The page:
Nuts to allergies

Cynthia
Cynthia Stone
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Part 3 of a three-part series

Now that I've spent a little time researching food allergies and the way people struggle with them, I will be even more alert to the issues when guests come to my home.

But this is the end of our little Saturday series. If you have nothing to worry about in the kitchen, these are just great recipes that I would serve to anyone, so don't stop reading even if you can eat the bottom out of a cast iron pot.

Everyday Kitchen -

Part 3 of a three-part series

Now that I've spent a little time researching food allergies and the way people struggle with them, I will be even more alert to the issues when guests come to my home.

But this is the end of our little Saturday series. If you have nothing to worry about in the kitchen, these are just great recipes that I would serve to anyone, so don't stop reading even if you can eat the bottom out of a cast iron pot.

If you wheat-free types feel left out, please remember I devoted the whole space to you fairly recently - hope you found something interesting in that column, and whenever I come across a tidbit for you, I'll throw it out there.

Tree nuts include almonds, walnuts, cashews, pistachios, brazil nuts, hazelnuts and macadamia nuts, and a lot of people can't tolerate them even in trace quantities. That big old list means you miss out on a whole bunch of crunchy deliciousness. But the crunch in the following recipe comes from soy nuts, which are soy beans soaked, drained and roasted until golden. I have seen them in grocery stores recently, so unless you can't eat soy, this one is for you.

For folks without dietary restrictions, use any nut you like - pecans are a great choice. If you use salted soy nuts be sure to reduce or even omit the rest of the salt. By the way, fresh soy beans - and you can buy those now frozen in their pods - would also be delicious in this recipe, but they won't have that same tooth impact, of course. One other thing, I have heard many of you become quite inventive in your quest to avoid nuts and, in search of a good bite, add toasted rice crisps, bran buds and goodness knows what else to your recipes. I'd love to hear about your discoveries.

One more thing: if you don't care for Brussels sprouts - although I'm pretty sure that means you haven't given them a fair trial - substitute green or waxed beans, broccoli, cauliflower or just about any other vegetable your family enjoys. This amount will serve 4.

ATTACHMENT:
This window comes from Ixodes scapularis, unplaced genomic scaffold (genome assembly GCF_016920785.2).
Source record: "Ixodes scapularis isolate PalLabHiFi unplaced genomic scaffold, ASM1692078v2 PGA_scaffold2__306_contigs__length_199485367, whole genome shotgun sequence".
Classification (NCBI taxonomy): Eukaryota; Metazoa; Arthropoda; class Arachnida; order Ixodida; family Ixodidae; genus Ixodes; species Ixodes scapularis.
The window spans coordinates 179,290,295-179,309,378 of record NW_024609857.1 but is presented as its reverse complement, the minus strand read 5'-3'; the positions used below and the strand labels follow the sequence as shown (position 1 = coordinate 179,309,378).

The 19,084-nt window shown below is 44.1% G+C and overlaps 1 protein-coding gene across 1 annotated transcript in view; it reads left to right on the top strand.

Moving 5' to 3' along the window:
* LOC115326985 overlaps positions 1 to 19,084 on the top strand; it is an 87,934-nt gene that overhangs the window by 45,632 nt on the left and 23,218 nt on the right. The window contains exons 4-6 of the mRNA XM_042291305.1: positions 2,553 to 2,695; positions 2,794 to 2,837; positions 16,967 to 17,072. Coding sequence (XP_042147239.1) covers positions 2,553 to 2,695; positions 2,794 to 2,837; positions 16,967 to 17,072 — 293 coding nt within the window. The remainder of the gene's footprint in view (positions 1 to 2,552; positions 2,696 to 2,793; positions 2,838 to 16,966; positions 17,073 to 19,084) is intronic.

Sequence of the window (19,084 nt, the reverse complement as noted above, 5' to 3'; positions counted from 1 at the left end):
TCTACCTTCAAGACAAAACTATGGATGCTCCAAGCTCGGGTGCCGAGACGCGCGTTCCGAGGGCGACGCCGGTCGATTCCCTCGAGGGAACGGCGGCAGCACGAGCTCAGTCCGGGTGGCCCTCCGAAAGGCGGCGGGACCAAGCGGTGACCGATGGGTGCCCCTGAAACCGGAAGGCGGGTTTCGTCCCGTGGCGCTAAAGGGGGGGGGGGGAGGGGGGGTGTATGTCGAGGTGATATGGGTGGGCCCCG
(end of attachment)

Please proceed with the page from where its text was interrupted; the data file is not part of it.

Nutty Golden Brussels Sprouts

1 lb. fresh brussels sprouts, trimmed and halved (frozen aren't great for this)

1/2 tsp. salt

1 tbsp. olive oil

1/2 tsp. freshly ground black pepper

1/3 to 1/2 cup soy nuts, preferably unsalted

Place brussels sprouts in a frying pan with a lid and add about 1/2-inch cold water. Sprinkle salt over top, cover, bring to a boil, reduce heat and simmer for a couple of minutes - you just want to blanch the sprouts. Drain off the cooking water, leaving sprouts in the pan. Add oil and fry over medium heat until sprouts are starting to turn golden brown, 5 to 10 minutes. Add pepper and soy nuts and continue cooking for another minute or two, just long enough to combine the flavours and heat the nuts.

Beef and Pine Nuts in Sweet Pepper Sauce

If you think pine nuts only work in Italian dishes, then you've got another thing coming. You aren't sacrificing anything if these are the only nuts you can eat. When you taste this recipe, you'll feel privileged. The sweetness comes from the uniquely flavoured Hoisin sauce, so it's worth going to grocery store if you don't have any on hand, but if any of its ingredients are a problem for you, substitute a spoonful of brown sugar or honey. Again, if soy sauce is not on your menu, by all means leave it out or draw on your usual substitutes - anything from Asian fish sauce to an extra pinch of salt.

Same goes for sesame oil - just leave it out. Talk about flexible - go for chicken or pork in this recipe for an equally delicious result. This quantity serves 4.

1/3 cup beef or chicken broth

2 tbsp. dry sherry or other dry wine

1 thumb-sized piece fresh ginger root, peeled and grated

1 lb. boneless steak (medium marbling for best taste)

2 tsp. soy sauce

1/2 tsp. sesame oil

1 egg (optional but adds texture)

1 tbsp. cornstarch

2 tbsp. vegetable oil (divided)

4 green onions

1 small red pepper, diced

3/4 cup pine nuts

1 tsp. coarsely ground black pepper (or less to taste)

2 tbsp. Hoisin sauce

1/4 cup fresh chopped cilantro

Combine broth, sherry and ginger and allow to stand 15 minutes. Strain and discard the ginger if you wish. Cut steak into small strips - you'll find it easier if you put the meat in the freezer just long enough to stiffen it up a bit. Whisk together soy sauce, sesame oil and egg and stir into beef. Toss with cornstarch until well coated. Fry beef over high heat in about half the oil, until just cooked through - dividing it into 2 or 3 batches will give you the best result. Remove and set aside. Add remaining oil to pan. Cut off most of the green stems from the onions, leaving about 2 inches attached to each white bulb; set aside. Coarsely chop the white onion bulbs and add to oil. Stir fry a few seconds, then stir in red pepper, pine nuts and black pepper. Continue frying until pine nuts take on a little golden colour. Stir in Hoisin sauce and ginger-flavoured liquid and bring to a boil. Stir in beef and cook, stirring, until thickened and hot through - just a couple of minutes. Serve over noodles, rice or some other nice grainy side dish that agrees with you.

Cynthia Stone is a writer, editor and teacher in St. John's. Questions may be sent to her c/o The Telegram, P.O. Box 86, St. John's, N.L., A1E 4N1

Organizations: The Telegram

Geographic location: Brussels, St. John's

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